Ear Plug Mount¶
Purchase slow response silicon or urethane foam or PVC foam earplugs such as these from 3M
Create a platform upon which to mount your autopilot with holes at the four corners. The holes should be large enough to allow the ear plugs to be inserted into them but not so loose that the board comes loose during hard landings. Ensure the holes are smooth so they do not cut into the ear plugs. Also keep the holes near the corners of your electronic module plate as possible to minimize unnecessary module movement.
Mount your autopilot on this board with double sided foam tape. Extra mass added to the board may improve vibration damping.
Squeeze the earplugs through existing holes in the frame (or cut new holes) and the holes in the board upon which the autopilot is mounted. “Tuning” is possible by varying the amount of earplug left exposed in the middle.
Bulb Damper + Ear Plug Vibration Mount¶
Mounting plate with a 100g soft rubber bulb type “gimbal” damper at each corner and a half a urethane foam earplug placed inside each one.
Gimbal bulb type dampers themselves can work in tension or compression.
The earplugs provide an additional damping medium with a different frequency damping range than the bulb dampers by themselves.
The ear plugs also stiffen the bulb mounts up a bit preventing excessive free motion being caused by normal flight maneuvers.
This was successful at damping a Flamewheel clone with flexible arms and over size 12” propellers into the .05 G range.
The autopilot is also mounted on anti-vibration grommets available from McMaster Carr (package of 25 each part #9311K64 recommended).
The 100G bulb type gimbal vibration dampers can be ordered direct from a variety of vendors: copter-rc.com
Advice for reducing vibrations¶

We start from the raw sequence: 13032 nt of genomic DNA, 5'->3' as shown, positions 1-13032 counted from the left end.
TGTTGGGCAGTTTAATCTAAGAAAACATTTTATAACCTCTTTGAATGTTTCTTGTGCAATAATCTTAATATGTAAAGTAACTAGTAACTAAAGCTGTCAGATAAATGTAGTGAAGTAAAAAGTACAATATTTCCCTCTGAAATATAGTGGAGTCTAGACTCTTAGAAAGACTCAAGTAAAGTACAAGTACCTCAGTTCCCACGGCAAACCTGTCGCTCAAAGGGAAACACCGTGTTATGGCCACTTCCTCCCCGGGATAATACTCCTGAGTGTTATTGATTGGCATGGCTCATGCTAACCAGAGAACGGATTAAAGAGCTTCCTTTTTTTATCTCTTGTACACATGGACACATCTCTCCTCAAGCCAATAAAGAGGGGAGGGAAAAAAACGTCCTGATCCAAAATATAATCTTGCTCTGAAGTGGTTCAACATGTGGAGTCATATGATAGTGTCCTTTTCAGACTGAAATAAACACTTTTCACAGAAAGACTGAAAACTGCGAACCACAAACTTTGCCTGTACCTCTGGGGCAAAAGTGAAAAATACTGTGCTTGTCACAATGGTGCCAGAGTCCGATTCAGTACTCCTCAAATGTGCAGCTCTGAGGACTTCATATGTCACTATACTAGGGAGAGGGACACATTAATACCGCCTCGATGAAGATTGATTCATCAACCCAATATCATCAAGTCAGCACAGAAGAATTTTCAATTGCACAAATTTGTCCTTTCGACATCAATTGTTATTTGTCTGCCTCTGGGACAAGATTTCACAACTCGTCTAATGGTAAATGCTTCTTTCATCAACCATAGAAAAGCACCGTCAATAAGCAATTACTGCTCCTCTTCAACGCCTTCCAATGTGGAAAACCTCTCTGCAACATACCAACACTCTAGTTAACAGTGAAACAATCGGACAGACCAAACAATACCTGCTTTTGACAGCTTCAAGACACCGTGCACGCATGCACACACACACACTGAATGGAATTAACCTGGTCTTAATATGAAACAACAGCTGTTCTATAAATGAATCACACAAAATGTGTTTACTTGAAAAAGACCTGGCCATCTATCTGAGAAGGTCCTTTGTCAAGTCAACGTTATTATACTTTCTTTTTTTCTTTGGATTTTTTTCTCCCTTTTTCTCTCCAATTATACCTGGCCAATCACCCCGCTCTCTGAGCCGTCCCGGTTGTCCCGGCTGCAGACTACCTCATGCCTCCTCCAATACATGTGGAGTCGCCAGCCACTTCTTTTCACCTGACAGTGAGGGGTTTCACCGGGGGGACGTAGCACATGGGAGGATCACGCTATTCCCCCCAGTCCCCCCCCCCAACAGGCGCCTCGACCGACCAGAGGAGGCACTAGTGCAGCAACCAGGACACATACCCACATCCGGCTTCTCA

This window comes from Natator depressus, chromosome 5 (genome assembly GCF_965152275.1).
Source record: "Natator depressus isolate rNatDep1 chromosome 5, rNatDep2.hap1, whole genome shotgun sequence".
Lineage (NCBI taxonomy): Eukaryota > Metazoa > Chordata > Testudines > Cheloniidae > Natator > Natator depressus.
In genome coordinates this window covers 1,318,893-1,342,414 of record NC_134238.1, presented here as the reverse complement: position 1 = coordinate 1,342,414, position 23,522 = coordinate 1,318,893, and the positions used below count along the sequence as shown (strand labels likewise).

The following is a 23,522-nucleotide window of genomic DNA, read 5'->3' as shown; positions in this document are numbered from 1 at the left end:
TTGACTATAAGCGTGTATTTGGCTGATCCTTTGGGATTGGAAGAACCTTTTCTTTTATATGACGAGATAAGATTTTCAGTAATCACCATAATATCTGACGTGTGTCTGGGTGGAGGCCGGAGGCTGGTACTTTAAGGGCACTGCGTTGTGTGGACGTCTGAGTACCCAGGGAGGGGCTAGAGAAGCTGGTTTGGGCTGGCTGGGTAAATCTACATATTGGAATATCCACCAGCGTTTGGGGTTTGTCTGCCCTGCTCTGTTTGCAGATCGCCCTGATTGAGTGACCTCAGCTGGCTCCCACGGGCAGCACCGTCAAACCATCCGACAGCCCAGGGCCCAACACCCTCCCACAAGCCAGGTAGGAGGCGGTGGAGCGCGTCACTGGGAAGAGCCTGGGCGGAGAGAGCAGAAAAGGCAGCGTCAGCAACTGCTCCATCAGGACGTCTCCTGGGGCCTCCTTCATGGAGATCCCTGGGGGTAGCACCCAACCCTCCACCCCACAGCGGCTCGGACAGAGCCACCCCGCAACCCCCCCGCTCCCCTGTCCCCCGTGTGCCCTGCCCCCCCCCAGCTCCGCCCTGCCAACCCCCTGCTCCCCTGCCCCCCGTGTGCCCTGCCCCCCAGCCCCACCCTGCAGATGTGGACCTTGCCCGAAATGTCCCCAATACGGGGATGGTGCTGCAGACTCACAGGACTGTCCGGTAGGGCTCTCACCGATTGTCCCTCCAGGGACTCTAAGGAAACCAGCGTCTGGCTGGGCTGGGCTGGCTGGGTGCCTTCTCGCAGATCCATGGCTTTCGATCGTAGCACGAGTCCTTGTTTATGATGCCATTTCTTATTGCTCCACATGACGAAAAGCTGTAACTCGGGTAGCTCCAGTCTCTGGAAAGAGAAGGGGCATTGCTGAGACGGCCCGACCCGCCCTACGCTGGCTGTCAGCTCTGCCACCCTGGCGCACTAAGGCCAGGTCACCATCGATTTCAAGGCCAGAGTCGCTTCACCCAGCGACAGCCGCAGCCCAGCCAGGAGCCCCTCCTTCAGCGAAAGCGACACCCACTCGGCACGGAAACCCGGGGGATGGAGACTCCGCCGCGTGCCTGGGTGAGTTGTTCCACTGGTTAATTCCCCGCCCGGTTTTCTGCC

For copters the largest source of vibration is normally the blades passing over the arms but other sources of vibration also exist and may be reduced by following this advice:
Frame flex especially arm flex is a big cause of asynchronous vibration, Frame arms should be as rigid as possible.
Original DJI Flamewheel copters have sufficiently rigid injection molded arms, the many clones do not
Aluminum or carbon fibre arms twist and bend less which reduces vibrations
Copters with injection molded exoskeletons or arms like the Iris are sufficiently rigid
Cheap, light frames tend to flex more than high quality stronger ones and the heavier you load the copter the more flex it gets (not good)
Motor to frame arm and frame arm to central hub mounts need to be secure and flex free (sometimes a problem for carbon tube arms)
Motors need to run smoothly (bearings not worn-out or “screeching”)
Prop adapters connecting the propellers to the motors need to be concentric and very straight
Propellers should be fully balanced using a good manual prop balancer
Motor balancing (or really well factory balanced motors like T-Motor) can have a major effect
Propellers that are not well matched to the frame and weight or do not have the same flex for CCW and CW are very problematic
Good propellers vibrate less
Carbon fiber props are rigid and vibrate less which reduces vibration but are very sharp which is a major safety hazard
Summary of the vibrations that should be damped¶
The vibration frequency and amplitude we primarily need to reduce is a characteristic of the motor / prop units turning at flight speed.
That is, it is a fairly high frequency with fairly low amplitude.
This requires that we provide a short coupled damping and isolation range.
The board itself does not need to have nor benefit from a range of motion that exceeds the amplitude of the vibration.
Because the board does not apply any force to the airframe, the only thing we need to be concerned with Damping / Isolating is the weight (mass) of the board itself plus the forces applied to it by airframe’s normal flight maneuvering.
Since excellent broad frequency range, high damping materials are available our biggest concern will be to use the proper amount of them to optimally damp our autopilot (too much is just as bad as too little).